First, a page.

Usually twice a year I would spend my holidays staying in the club and to save money I would do my own cooking. Most of the meals were fairly basic, mainly grills and fries with the traditional greasy black thumbprint on the side of the plate. Some of my semi complicated efforts were passed onto me by my Mum, such as the bolognaise sauce, savoury mince, roasted chicken and Harry's favourite, the infamous gravy beef soup. The gravy beef became so popular that Harry had to let me use one of his huge stock pots and batches up to 2 gallons at a time were produced. Every once in a blue moon the soup would be left standing on the stove top one day too many and would become a living organism. Anyone recall Steve Mc Queen's first movie, 'The Blob.'

During these holidays of mine, to save money for the essentials, such as copious quantities of Resch's and Tooheys, I would bring ample supplies of red meat and eggs and would put the well appointed kitchen to good use. Many delicious, but cholesterol raising culinary masterpieces were created there, complete with that ever present greasy black thumbprint on the plates side.....Yum!!!! As stated earlier Harry loved my gravy beef soup, that was created from a recipe given to me by my Mother. Even I was proud of it. It was so thick with ingredients and full of goodness, that even a blacksmith's anvil could float on it. My dear Mother never wasted anything edible and before leaving home at the start of every vacation, she would remind me of her gravy beef recipe and saw to it that I departed with at least half a silo full of barley. It took me quite a while to work out where all the dead insects floating on top of the soup originated from.......Good one Mum. Harry simply regarded them as extra protein.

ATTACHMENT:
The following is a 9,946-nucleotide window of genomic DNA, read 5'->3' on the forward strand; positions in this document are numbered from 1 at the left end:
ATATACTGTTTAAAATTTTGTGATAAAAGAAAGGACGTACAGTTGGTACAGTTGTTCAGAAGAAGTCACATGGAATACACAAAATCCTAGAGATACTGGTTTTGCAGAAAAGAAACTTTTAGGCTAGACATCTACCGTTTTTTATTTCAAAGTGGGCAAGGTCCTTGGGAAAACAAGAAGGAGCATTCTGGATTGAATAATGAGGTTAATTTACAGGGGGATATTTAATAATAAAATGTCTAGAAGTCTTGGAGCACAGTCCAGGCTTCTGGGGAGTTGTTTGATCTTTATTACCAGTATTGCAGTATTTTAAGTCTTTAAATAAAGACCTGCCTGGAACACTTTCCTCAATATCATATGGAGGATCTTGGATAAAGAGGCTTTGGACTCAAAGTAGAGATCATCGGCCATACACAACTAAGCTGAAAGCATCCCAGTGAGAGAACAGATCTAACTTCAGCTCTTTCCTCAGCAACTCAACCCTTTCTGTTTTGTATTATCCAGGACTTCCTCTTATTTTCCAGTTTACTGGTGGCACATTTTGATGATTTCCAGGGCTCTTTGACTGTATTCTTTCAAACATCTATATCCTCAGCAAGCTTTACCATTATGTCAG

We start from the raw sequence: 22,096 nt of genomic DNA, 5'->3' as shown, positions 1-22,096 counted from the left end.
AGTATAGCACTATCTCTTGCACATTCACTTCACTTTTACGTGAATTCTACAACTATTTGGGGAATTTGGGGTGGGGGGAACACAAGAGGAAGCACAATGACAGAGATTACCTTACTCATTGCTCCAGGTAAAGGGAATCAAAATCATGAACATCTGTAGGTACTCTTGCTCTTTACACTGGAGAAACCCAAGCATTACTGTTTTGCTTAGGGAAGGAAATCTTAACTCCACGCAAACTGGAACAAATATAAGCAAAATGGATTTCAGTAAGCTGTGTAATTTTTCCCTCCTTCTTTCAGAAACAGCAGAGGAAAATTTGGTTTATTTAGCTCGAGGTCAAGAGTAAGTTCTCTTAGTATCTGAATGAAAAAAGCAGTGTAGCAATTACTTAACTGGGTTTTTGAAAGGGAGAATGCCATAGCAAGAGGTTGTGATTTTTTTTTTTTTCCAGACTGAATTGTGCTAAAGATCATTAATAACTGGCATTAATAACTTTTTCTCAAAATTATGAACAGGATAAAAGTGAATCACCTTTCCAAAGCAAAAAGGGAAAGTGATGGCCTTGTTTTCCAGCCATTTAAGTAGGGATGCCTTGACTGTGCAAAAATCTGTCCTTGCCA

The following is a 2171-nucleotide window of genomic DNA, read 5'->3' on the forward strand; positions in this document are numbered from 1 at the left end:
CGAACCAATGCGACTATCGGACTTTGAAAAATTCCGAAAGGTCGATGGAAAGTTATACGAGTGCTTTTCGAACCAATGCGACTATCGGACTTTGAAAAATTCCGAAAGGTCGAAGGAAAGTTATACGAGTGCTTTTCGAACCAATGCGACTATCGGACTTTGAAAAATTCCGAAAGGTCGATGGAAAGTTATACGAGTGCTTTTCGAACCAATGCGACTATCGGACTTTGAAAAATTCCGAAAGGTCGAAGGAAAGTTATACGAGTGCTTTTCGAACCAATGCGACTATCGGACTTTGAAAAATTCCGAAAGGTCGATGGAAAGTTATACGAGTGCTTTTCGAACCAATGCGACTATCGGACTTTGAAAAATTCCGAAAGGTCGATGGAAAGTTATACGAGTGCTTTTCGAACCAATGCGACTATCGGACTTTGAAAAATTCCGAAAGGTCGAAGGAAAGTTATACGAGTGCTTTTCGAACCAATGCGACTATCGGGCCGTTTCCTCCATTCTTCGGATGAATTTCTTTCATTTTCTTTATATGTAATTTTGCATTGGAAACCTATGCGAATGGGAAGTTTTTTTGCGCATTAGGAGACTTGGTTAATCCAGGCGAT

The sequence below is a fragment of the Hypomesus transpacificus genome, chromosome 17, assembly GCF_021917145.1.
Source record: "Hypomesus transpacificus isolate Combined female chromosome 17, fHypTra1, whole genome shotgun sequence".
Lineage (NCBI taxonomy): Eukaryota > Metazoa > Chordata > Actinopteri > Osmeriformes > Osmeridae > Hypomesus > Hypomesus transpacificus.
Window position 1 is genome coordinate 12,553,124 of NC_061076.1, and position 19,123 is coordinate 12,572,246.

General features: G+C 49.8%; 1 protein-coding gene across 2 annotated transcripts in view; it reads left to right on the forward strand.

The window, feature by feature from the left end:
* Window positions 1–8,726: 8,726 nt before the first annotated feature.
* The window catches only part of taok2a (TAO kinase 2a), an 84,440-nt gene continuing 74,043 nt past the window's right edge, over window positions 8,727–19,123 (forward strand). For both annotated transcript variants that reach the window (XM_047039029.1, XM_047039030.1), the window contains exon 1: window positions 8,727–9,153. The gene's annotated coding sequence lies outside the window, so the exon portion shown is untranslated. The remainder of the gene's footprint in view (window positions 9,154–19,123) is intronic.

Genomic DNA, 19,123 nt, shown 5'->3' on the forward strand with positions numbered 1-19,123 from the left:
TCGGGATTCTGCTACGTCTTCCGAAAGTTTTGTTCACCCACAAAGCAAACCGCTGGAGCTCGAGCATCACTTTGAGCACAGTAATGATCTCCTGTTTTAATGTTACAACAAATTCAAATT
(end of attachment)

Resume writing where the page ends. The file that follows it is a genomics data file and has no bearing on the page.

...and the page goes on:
Bugs holidaying in Barley.

One of Harry's pots was around the size of a small Mutual backyard swimming pool, so we were never short of body warming and gut growing nourishment. Towards the end of the 60's the Brunswick boy Farls used to bring his two boys down to the club for a decent feed on a regular basis. They quite often would ask for and receive second helpings.
Normally the soup would be placed in Harry's fridge each evening, but every now and then we would forget to do so. One morning I'm hoeing into bacon and eggs when Harry enters the kitchen and lifts the lid on the soup. "Oh good, you've heated it up," he said.
"No I haven't," I replied.
"Well how come it's boiling?" he asked.
We both stared into the pot at what resembled the mud pits of Rotorua and realised we were not the only living things in the kitchen.

A lesson had been learnt. We now knew we could only leave the soup on the stove for no more than 2 to 3 days, but definetly not a whole week. Despite this near deadly mishap, the gravy beef soup stayed on the menu for another several years......Mum's weevils included.